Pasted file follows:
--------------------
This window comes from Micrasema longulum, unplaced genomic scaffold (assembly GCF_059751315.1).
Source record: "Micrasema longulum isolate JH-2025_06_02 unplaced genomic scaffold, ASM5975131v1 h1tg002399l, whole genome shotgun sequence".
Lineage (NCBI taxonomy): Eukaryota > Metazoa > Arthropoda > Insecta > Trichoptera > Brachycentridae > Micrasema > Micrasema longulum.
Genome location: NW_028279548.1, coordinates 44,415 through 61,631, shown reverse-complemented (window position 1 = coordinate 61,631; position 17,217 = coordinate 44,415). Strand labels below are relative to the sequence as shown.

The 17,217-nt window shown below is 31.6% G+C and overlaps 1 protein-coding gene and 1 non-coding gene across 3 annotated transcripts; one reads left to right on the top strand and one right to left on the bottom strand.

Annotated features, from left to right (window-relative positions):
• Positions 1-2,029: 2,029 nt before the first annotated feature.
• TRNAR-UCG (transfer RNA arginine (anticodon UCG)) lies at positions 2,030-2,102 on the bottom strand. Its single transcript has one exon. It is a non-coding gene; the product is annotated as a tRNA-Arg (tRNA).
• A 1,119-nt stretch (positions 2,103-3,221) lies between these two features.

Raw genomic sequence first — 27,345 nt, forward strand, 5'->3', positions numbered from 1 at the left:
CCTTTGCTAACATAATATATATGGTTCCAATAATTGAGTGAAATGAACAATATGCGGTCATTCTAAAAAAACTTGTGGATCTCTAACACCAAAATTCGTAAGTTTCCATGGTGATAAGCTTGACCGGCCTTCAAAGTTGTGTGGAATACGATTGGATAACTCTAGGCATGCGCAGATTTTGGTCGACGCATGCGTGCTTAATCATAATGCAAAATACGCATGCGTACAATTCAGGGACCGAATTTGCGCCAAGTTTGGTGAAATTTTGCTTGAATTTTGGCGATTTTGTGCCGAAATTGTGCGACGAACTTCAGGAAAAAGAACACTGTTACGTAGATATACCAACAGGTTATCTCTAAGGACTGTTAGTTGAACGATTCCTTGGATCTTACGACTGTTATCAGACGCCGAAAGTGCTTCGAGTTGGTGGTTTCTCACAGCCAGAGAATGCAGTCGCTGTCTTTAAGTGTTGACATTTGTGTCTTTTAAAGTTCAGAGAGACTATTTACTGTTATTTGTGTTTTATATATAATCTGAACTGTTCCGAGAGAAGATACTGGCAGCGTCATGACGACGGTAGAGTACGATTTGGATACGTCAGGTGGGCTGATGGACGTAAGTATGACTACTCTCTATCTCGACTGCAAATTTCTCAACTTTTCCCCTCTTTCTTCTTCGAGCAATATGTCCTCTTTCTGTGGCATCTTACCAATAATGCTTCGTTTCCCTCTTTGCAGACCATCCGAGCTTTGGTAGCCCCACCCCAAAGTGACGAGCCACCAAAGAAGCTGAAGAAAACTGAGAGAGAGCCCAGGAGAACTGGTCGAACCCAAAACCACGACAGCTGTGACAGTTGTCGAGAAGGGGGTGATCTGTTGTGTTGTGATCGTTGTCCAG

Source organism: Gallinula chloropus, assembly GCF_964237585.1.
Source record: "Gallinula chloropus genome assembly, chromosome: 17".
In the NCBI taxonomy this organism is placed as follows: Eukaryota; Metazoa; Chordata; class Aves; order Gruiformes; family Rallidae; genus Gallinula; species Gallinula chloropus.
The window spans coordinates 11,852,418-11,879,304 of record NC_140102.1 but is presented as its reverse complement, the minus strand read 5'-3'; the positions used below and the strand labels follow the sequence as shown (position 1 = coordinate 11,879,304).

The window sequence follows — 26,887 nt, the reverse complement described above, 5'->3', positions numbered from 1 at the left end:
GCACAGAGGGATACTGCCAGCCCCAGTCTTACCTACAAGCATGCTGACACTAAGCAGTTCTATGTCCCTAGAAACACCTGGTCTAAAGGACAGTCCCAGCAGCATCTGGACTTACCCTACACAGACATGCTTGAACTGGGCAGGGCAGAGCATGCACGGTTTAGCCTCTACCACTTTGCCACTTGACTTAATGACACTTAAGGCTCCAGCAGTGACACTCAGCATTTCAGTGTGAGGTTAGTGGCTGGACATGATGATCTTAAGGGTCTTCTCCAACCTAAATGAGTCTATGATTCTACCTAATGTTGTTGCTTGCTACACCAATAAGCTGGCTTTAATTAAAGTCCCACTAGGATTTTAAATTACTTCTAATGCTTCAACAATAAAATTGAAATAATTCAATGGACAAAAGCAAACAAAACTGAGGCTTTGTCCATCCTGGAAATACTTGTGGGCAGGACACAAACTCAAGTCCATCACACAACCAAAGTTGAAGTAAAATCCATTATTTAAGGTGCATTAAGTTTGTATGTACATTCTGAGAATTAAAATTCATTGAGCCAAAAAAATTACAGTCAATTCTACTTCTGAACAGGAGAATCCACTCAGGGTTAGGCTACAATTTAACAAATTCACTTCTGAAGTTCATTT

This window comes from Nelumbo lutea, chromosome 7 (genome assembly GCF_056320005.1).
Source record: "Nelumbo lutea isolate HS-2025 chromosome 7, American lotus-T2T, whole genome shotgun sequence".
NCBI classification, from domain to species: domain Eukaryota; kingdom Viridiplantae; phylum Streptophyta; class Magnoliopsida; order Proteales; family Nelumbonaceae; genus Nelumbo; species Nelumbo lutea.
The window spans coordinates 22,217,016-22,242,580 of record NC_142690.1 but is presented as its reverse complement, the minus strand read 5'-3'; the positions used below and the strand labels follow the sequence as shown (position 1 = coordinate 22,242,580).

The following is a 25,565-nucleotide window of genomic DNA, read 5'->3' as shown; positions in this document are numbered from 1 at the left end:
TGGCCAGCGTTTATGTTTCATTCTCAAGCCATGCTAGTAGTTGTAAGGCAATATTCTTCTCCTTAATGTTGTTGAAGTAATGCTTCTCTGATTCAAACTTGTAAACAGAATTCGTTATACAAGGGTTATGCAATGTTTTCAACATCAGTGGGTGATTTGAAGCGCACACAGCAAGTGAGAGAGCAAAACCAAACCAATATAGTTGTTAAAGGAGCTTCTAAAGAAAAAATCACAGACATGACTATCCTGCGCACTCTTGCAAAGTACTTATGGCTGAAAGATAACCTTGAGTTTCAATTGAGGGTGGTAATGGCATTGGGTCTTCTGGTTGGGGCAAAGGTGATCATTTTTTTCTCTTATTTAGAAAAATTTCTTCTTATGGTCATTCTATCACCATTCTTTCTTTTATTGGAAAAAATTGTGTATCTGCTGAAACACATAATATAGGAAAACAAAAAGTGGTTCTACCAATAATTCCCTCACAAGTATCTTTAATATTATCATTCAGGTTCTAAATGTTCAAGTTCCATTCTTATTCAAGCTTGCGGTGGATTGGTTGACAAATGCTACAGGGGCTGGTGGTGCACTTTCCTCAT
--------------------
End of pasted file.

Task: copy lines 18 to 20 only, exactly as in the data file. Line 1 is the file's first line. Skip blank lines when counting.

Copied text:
This window comes from Nelumbo lutea, chromosome 7 (genome assembly GCF_056320005.1).
Source record: "Nelumbo lutea isolate HS-2025 chromosome 7, American lotus-T2T, whole genome shotgun sequence".
NCBI classification, from domain to species: domain Eukaryota; kingdom Viridiplantae; phylum Streptophyta; class Magnoliopsida; order Proteales; family Nelumbonaceae; genus Nelumbo; species Nelumbo lutea.